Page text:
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Confronting The Enemy
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As a Navy special forces veteran who
spent two tours in Vietnam, I was very
disappointed in reading "Taking
Responsibility" by Columnist Harry
Kirsbaum (May 14, page 75).
He was absolutely correct in stating
that he found it hard to understand the
daily pressures our troops face. One can-
not understand the pressures of war
unless they are in the battlefield and not
sitting behind a computer.
He states that he was angry at seeing
the American bodies strung up and
hanging from the bridge in Fallujah. He
could not have been angry enough and
taken the liberal bent he did in the rest
of his column.
He asks how we can win the hearts
and minds in Iraq. We can't win them in
Iraq any more than we could win them
in Vietnam, Kosovo, Korea and the
European and Pacific Theaters. We are
not there to placate the populace; we are
there to win a war.
Why do we have to have a higher
moral standard than the enemy? These
are the same people who killed Leon
Klinghoffer, countless Israelis and almost
3,000 people on 9-11 — and have
vowed to kill us all. They are cowards
who have no moral standard.
Of course, Sen. John Kerry D-Mass.,
blamed Secretary of Defense Donald
Rumsfeld. Kerry is running for president
against Rumsfeld's boss.
The paragraphs that really incensed
me were when Mr. Kirsbaum wrote that
the editorial in the Military Times blam-
ing Secretary Rumsfeld and Gen.
Richard Myers should send a message,
and then stated that we "can't question
the patriotism of the troops in the field.
When they don't have confidence in
their leaders, then the leaders must go."
Mr. Kirsbaum, the troops in the field
don't write editorials. The troops did not
say that they don't have confidence in
their leaders. The editorial staff Said so.
Editorials, whether in the Military Times
or the Detroit Jewish News are written by
individuals sitting behind a desk, not
behind a machine gun.
Douglas R. Drobnis
The Power Of Parents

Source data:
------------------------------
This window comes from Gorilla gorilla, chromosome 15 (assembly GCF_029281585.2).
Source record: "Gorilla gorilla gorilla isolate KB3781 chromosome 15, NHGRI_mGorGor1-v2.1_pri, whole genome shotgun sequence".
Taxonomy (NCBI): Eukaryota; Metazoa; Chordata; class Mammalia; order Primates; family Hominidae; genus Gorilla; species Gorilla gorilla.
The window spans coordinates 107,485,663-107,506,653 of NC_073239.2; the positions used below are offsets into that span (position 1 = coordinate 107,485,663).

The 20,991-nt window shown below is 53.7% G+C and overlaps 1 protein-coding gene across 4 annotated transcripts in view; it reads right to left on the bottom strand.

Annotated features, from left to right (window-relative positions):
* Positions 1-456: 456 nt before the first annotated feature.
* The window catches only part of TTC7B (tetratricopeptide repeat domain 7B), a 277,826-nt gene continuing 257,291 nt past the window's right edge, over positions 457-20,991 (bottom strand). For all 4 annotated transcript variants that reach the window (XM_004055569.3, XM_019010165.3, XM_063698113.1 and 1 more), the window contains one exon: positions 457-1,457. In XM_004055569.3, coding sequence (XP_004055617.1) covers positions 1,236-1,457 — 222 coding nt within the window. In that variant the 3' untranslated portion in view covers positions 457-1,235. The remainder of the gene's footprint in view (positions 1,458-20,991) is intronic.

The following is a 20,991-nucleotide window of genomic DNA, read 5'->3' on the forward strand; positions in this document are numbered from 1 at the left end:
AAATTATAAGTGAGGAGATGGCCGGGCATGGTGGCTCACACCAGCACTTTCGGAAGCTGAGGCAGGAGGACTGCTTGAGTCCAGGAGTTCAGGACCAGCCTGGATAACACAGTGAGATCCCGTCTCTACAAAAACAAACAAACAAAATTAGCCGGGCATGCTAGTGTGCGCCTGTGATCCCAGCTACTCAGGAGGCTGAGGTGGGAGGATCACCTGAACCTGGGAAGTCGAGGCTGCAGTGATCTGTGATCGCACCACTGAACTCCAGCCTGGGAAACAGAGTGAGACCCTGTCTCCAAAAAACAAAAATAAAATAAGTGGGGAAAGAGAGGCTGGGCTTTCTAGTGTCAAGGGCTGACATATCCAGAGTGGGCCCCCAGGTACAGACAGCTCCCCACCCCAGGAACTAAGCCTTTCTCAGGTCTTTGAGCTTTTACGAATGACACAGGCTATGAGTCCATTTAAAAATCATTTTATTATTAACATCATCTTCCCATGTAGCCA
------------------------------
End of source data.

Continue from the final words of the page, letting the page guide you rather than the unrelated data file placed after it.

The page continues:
I am really writing in response to the
Editor's Notebook regarding the educa-
tion of Jews in our diaspora ("The
Power Of Knowledge," May 14, page
5). Our Jewish community does far
more than it did when I was growing up
in Southfield in the 1960s and 1970s; I
couldn't complete a list of all we have
accomplished. My Jewishness is more
than I ever dreamed it would be. I thank
Rabbi Arnie Sleutelberg of Congregation
Shir Tikvah for being so approachable as
a human being. Judaism, kept alive and
flourishing in our larger world, is an irre-
placeable part of the sustenance of the
state of Israel.
The ability of Jews to create learning
and living communities around the
globe is a gift. Strong.Hebrew and
Judaic studies programs are vital. But
Jewish parents are the primary educators
of their children. While synagogues and
Jewish education programs provide awe-
some assistance, we can't hold schools
accountable for giving children what.
they must receive from their parents.
The recent movement toward Family
Education is an extraordinary step in the
right direction; but at some point, par-
ents must carry the torch, and lovingly
pass it on.
While I often read criticism by less-
traditional Jews about the Orthodox
community, it's the Orthodox commu-
nity' that takes its Judaism seriously
enough to know that age 13 is an early
step on the Jewish ladder rather than the